In the summer of 1948 the citizens of the Big Sandy Valley were treated to an unusual diversion from the Dewey-Truman Presidential campaign: an undertaker fight. Now as a rule, undertakers aren’t warlike. Even if the most persuasive preacher can’t straighten you out while you’re alive, undertakers will surely straighten you out afterward, and they’re the very last folks who’ll ever let you down. Still, the fracas occurred. A local mortician named Guy Preston ran a series of newspaper advertisements almost anticipating Jessica Mitford’s controversial 1963 book “The American Way of Death,” claiming that his industry largely overcharged its clients and offering what he termed as fairer prices for funeral services. As with Mitford’s work later, the Kentucky Funeral Directors’ Association at Louisville took a dim view of these ads, so its officers ran their own paid announcements locally in retaliation: they claimed that Preston’s accusations were oversimplified and inaccurate, and ethical Kentucky undertakers who charged fairly were the rule rather than the exception. Even so, Guy had had his say, and although nowadays we might wince at his declaration that higher-priced funeral homes were run by “buzzards,” his bluntness was surely a welcome contrast to the political hay being pitched elsewhere in the country that year.
But then again, Guy Preston was long accustomed to speaking his mind whether anyone else liked it or not—and often, they didn’t. At least preachers. Years before, he himself had been an ordained minister and pastor in a local religious denomination, but he had been forced from the clergy and the church by circumstances largely beyond his control. Out from under the thumb of a restrictive religious hierarchy, though, he discovered a new voice. He founded his own newspaper of opinion that he called “Baptist Tidings,” in which he became a spokesman for religious open-mindedness long before that quality became fashionable among his former clergy brethren. His editorial pen also gave him the opportunity to skewer many of these erstwhile brethren verbally for any acts of cruelty, hypocrisy, or just plain foolishness that he observed. And since we live in a country where the separation of Church and State and freedom of the Press are both guaranteed in the Bill of Rights, there wasn’t a thing the clergy could do about him—except, perhaps, cry persecution.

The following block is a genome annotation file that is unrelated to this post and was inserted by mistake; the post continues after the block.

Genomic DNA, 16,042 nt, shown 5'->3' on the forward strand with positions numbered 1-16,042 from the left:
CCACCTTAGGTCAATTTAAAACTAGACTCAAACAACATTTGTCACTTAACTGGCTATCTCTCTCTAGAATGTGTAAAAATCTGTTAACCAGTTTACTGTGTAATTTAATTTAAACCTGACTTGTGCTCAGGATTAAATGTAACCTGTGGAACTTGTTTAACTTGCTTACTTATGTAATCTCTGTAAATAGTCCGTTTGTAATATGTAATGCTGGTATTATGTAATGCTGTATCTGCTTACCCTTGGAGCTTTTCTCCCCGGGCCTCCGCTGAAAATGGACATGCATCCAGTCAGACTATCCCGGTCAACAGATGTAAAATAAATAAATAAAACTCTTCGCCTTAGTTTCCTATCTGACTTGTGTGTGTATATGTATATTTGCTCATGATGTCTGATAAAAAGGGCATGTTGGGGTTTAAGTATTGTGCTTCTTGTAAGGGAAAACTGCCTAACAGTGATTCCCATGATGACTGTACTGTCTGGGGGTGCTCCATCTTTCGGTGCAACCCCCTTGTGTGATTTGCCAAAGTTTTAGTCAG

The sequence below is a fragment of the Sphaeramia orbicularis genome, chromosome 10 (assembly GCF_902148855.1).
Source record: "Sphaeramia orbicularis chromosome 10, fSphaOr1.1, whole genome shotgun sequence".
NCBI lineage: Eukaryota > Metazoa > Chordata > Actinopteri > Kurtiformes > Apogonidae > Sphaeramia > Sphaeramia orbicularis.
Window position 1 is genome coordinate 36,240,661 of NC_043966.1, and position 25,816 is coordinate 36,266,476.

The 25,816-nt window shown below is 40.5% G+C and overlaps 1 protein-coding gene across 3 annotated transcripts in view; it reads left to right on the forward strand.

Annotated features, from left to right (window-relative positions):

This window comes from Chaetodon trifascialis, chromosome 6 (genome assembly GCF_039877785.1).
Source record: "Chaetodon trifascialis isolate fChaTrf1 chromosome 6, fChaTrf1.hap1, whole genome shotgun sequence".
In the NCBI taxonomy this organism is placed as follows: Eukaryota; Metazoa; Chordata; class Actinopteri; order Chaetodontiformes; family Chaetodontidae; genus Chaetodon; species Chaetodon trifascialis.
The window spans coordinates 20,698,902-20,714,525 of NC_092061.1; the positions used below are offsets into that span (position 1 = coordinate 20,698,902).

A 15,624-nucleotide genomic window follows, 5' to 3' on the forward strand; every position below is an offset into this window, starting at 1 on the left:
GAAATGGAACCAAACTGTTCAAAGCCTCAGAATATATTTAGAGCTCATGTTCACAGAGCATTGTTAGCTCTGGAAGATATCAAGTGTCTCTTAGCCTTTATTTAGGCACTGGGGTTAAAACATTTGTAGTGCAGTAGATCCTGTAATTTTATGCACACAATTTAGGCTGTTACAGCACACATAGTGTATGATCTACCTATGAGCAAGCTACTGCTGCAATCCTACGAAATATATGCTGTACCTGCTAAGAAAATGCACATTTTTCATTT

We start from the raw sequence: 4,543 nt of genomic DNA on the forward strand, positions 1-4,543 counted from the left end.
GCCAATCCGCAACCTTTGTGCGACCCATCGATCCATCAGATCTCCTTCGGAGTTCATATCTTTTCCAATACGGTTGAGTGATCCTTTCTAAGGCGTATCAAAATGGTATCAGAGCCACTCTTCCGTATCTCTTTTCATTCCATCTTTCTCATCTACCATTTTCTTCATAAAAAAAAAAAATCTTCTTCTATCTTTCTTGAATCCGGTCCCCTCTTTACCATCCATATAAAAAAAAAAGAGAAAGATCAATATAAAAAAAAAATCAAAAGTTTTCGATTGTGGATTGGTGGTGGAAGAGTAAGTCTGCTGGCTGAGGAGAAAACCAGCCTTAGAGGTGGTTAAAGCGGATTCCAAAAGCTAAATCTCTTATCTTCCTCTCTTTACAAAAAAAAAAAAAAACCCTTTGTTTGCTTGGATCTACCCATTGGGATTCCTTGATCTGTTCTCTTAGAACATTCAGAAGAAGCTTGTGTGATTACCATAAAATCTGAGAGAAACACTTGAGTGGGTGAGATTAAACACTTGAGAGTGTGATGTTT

One typical, and memorable, incident occurred during the darkest days of World War II. A group of mothers, who belonged to various churches and in some cases perhaps no church at all, began to meet regularly to pray for their sons fighting overseas. The leadership of one sect took offense at its mothers praying together with women of other faiths in this fashion, and so brought several “sisters” up on charges for “walking disorderly,” “departing from the Faith,” or some such accusation and threatened to expel them from the church if they didn’t stop their group praying. Sadly, we can’t say at this point whether the accusers got away with this self-righteous little act of cruelty or not. A religious hierarchy, even merely a religious community, is still an intimidating force to many people in the Southeast, and no doubt was even more so, and to more people, back then. Though Preston now had the freedom he needed to speak his mind, the poor mothers still may have been either browbeaten into submission or kicked out of the church. Perhaps there were some instances of both. But regardless, Guy defended those women with every bit of strength he could put into his pen and paper, and he did not allow their persecutors to do one bit of their dirty work under cover.
Guy Preston died in 1952 and his newspaper, his ads, and the turmoil of a world war are all long past. Faded collections of “Baptist Tidings” still exist in the trunks and attics of a few local homes, and when I’m shown such treasure troves of community history I always encourage their donation to a public library for posterity’s sake. I’m not sure I’ve ever convinced anybody to donate them, though. Some of the present owners of these collections may still be afraid of offending somebody either in their family or their church. “Baptist Tidings” was eagerly read by a lot of people in its day, but one still hears the occasional disparaging joke or story about Guy Preston, claiming that he had “the big head” and that he thought he was better than everyone else around him. But that’s pretty much standard fare for anybody who stands outside the majority or the mainstream in a small rural community, and anyone with backbone enough to take an independent stance on any issue had better be ready for such accusations to come and go. Many of the predictions Guy made in his newspaper have come to pass, not because he had any prophetic gift—he’d have scorned that idea himself—but because he wrote with plain old common sense and a firm idea of the consequences of right and wrong. And in a day and age when so many politicians are trying to combine Church and State all over again for the sake of votes, oh Lord! We need voices like Guy Preston’s more than ever.